Checking the lower 40 - a daily routine

Wendy S. Delmater
By Wendy S. Delmater on Mon, Jun 3, 2013 - 12:34pm

In farming, the "lower 40" is the quarter-section of your farm which is at the lowest elevation. It's the most productive land you have, unless you have a swamp, because that's where the water drains toward. 

We may not have acres: in our case, it's more like square feet, or square yards of Square Foot Gardening (SFG). But checking out our "lower 40" is just as important in a suburban homestead. Maybe the daily check is even more important, because you don't have the excess to cover your shortfall if part of it goes down. If you do not check things regularly, the damage can become severe before you even notice

Here are some of the things we look for, daily:

  1. Insect Damage. if you catch infestations early you can minimize your losses. For example, on one daily garden check we found an SFG box with tomato cutworms. Because we caught it early we only lost two plants. The rest of them got collars made out of recycled plastic soda pop bottles. We also watch for grasshoppers (a plague here - we use bird netting), squash bugs (plant more later), whiteflies (made our cold-hardy orange drop its fruit - we use neem oil), fire ants (diatomacious earth), and wasp nests that will keep us out of part of the garden (when small, knock 'em down at sunset with a high-pressure water hose).
  2. Bird Damage. During our strawberry harvest we started to see bids in the strawbs, so we hung tin foil pans to scare them off the last two weeks of harvest. Another time we started to see bird damage and were able to put up bird netting to stop the birds from feasting on our fruit.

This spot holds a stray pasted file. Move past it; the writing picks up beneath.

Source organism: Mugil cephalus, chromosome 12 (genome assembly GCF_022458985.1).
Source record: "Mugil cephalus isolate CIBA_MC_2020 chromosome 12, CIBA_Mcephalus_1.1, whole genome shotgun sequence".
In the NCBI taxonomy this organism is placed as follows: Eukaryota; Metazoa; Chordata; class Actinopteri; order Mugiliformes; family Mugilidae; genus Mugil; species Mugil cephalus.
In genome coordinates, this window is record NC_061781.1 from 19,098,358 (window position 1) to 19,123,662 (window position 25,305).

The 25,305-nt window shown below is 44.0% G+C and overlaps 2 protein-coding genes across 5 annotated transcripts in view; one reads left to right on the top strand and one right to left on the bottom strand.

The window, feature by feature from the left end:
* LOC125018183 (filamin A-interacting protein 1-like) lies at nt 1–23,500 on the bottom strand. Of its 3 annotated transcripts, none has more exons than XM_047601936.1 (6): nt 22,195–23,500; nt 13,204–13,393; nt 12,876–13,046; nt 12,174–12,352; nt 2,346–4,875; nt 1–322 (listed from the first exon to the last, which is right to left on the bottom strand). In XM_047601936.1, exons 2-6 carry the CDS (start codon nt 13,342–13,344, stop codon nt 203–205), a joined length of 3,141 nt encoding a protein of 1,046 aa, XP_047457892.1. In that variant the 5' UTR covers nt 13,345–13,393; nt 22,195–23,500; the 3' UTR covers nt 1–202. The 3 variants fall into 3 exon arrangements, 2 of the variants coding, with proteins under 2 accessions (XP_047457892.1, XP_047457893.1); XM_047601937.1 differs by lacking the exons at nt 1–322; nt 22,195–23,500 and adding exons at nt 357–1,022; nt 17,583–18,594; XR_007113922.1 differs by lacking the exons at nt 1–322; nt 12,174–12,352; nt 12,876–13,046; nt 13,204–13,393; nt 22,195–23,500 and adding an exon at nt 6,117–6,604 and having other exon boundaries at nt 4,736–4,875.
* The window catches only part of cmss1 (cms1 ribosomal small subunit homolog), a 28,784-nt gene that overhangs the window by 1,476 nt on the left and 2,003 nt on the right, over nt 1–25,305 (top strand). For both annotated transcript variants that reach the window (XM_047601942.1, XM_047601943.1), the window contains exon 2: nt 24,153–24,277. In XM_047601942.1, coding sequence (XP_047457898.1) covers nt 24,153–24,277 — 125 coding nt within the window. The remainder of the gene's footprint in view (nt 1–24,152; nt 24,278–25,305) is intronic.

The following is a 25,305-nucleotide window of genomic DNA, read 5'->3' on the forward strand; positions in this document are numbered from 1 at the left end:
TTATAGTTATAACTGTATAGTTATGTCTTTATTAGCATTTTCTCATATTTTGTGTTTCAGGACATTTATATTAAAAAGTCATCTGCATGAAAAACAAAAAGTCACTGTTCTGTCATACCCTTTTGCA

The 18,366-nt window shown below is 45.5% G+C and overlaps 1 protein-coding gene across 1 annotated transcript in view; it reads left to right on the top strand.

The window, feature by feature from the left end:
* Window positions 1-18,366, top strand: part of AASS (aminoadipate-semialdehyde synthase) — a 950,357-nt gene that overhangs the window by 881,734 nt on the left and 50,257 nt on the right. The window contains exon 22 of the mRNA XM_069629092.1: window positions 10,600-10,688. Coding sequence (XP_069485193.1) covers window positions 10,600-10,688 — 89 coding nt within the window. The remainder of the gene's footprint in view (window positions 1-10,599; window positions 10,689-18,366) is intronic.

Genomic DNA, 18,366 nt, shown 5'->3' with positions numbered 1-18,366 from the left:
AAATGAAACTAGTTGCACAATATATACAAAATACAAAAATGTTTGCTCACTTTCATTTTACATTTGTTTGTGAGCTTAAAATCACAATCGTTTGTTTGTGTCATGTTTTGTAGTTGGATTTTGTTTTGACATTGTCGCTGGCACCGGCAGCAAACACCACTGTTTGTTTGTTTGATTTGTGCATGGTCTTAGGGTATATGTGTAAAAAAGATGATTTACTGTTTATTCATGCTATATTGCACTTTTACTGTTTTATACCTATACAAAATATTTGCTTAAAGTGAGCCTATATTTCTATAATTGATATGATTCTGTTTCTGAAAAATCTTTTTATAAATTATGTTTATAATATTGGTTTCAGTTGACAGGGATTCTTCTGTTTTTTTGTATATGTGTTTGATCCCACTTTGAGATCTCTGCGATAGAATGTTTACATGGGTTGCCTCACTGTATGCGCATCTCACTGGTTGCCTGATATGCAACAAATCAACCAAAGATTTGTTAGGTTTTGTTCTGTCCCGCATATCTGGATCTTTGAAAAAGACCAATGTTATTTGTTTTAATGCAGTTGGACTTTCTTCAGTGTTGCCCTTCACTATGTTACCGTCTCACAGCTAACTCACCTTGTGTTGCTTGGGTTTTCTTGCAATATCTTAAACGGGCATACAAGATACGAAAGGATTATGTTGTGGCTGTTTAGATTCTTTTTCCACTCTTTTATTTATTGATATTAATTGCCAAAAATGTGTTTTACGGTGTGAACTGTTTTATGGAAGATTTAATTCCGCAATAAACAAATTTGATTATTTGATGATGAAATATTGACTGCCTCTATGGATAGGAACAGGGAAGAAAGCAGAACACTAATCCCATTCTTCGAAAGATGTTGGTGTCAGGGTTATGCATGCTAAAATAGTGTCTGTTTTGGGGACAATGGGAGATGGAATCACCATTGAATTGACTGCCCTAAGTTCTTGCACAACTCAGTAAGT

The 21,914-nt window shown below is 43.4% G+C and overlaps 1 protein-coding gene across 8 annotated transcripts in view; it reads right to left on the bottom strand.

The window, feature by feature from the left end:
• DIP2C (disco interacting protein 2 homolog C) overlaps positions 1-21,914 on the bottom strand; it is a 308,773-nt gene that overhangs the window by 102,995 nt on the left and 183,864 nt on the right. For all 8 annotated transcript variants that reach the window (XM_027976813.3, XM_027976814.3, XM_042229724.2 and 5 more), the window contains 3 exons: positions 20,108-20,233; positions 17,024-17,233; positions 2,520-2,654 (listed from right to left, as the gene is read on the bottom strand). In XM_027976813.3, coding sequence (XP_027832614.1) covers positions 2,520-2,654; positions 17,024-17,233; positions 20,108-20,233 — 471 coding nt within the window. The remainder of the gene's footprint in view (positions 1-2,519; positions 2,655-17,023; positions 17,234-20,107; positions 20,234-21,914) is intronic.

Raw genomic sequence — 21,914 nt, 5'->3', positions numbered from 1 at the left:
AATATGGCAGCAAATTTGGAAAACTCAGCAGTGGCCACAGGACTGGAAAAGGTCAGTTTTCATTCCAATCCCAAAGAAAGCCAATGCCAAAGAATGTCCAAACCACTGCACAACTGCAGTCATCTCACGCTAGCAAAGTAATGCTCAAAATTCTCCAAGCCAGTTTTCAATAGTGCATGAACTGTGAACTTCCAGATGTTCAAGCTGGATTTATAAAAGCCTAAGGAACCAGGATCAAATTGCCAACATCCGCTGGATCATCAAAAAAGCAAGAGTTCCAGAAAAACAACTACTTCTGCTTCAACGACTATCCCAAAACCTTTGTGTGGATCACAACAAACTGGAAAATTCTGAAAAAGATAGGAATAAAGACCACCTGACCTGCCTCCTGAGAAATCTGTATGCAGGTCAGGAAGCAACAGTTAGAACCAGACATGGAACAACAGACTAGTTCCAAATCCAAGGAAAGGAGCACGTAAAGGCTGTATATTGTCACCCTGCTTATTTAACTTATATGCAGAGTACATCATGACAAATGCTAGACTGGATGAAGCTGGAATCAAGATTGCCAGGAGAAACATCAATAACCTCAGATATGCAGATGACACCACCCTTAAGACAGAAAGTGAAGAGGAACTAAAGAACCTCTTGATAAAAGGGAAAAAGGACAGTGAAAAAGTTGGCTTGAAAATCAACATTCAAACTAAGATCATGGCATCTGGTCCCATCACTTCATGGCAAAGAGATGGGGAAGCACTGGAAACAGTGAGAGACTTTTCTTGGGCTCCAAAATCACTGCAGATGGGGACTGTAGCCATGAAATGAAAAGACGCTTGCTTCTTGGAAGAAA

3. Mammalian Damage. You can watch for things like rabbits nibbling on your lettuce  (fencing), deer (tall fencing), cats and dogs getting into things (fencing for dogs, but cats seem to hate pine straw mulch and are deterred from digging by bird netting at ground level).
  4. Watering issues. Your garden can have too much or too little water. Note that most new gardeners water things more than necessary but if plants are wilting, watering usually cures it.  On top of a daily online weather check--look ahead and try not to water right before rain is forecast--a daily walk lets you know if all the plants are happy.  Tomatoes are tricky: water only when they start to droop, especially when they are fruiting: over-watering can cause the skins to crack. Certain things can lose all their fruit when you water too much (oranges)
  5. Plant Diseases. A daily check for diseased-looking plants can make a huge difference. For example, at the first sign of powdery mildew you need to used copper fungicide.  Watch for dropping leaves, dead plant sections, and spots. Go online to diagnose what's wrong, and how to cure it.
  6. Weeds: It's amazing how fast weeds can choke out our plants if you let them. We've learned to use mulch, but don't like to put it in until the plants are established, and if you are doing companion plantings the weeds can grow in between the, say, the nasturtiums around the tomatoes.  Even if you don't have time to pull weeds out of a bed today, you can plan what to weed (and mulch) next.

It's the like the old proverb, "A stitch in time saves nine." Catch things early with daily inspections that can double as a lovely walk, where you're enjoying your garden. Nipping garden problems in the bud lets the actual buds . . . grow.

1 Comment

JRB's picture
JRB
Status: Silver Member (Offline)
Joined: May 17 2009
Posts: 149
Nice Summary

Thanks Wendy.

- JRB

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